SEOUL -- International efforts to shut down North Korea's nuclear program took a surprise turn yesterday when the United States altered course, sending a key official to Pyongyang for direct talks with the communist country.
Assistant Secretary of State Christopher Hill, Washington's chief nuclear envoy to North Korea, was the highest-level US official to visit the North Korean capital since October 2002.
The Bush administration initially preferred to meet North Korea with regional powers like China and Japan at the talks. But the United States has been moving away from that limitation, holding meetings on the sidelines of summits and sending White House adviser Victor Cha to Pyongyang earlier this year.
Hill's trip is the clearest indication yet that the United States is reaching out directly to the North.
The visit, coming before North Korea makes good on its promise to shut down its nuclear reactor, appeared to demonstrate how much the Bush administration wants to achieve a breakthrough in the effort to dismantle the Pyongyang regime's atomic weapons program.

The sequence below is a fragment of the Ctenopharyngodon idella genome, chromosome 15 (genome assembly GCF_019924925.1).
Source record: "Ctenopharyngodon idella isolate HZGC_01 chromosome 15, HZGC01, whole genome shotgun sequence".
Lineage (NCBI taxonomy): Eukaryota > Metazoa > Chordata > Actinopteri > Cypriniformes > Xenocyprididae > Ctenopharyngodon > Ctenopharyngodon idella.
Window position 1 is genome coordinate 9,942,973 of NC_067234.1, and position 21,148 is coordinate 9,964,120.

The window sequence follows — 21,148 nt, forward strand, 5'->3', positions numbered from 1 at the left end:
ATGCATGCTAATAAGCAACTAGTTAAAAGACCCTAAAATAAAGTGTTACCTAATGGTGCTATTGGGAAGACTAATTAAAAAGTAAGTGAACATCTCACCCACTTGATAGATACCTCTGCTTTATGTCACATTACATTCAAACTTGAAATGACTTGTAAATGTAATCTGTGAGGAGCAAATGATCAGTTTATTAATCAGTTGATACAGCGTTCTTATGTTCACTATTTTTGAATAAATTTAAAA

"We hope that we can make up for some of the time that we lost this spring, and so I'm looking forward to good discussions about that," said Hill, who went to Pyongyang after several days of discussions with officials in China, Japan, and South Korea.
"We want to get the six-party process moving," Hill said. He referred to talks involving North and South Korea, China, Japan, Russia, and the United States aimed at securing Pyongyang's denuclearization in exchange for economic and energy aid for the impoverished state.
Television footage showed a beaming, relaxed-looking Hill arriving at Pyongyang's airport, where North Korean officials greeted him in just as amicable a manner, readily holding out an umbrella to protect him from a steady downpour.
"We're all waiting for you," said Ri Gun, North Korea's deputy nuclear negotiator.
Hill replied that he "got the message on Monday, and we had to work fast to find an airplane."
His remarks suggested the visit was hastily arranged and was made in response to a North Korean invitation.
Hill was to meet with Vice Foreign Minister Kim Kye Gwan, North Korea's lead negotiator in the six-nation talks, the State Department said.
He planned to return to South Korea today.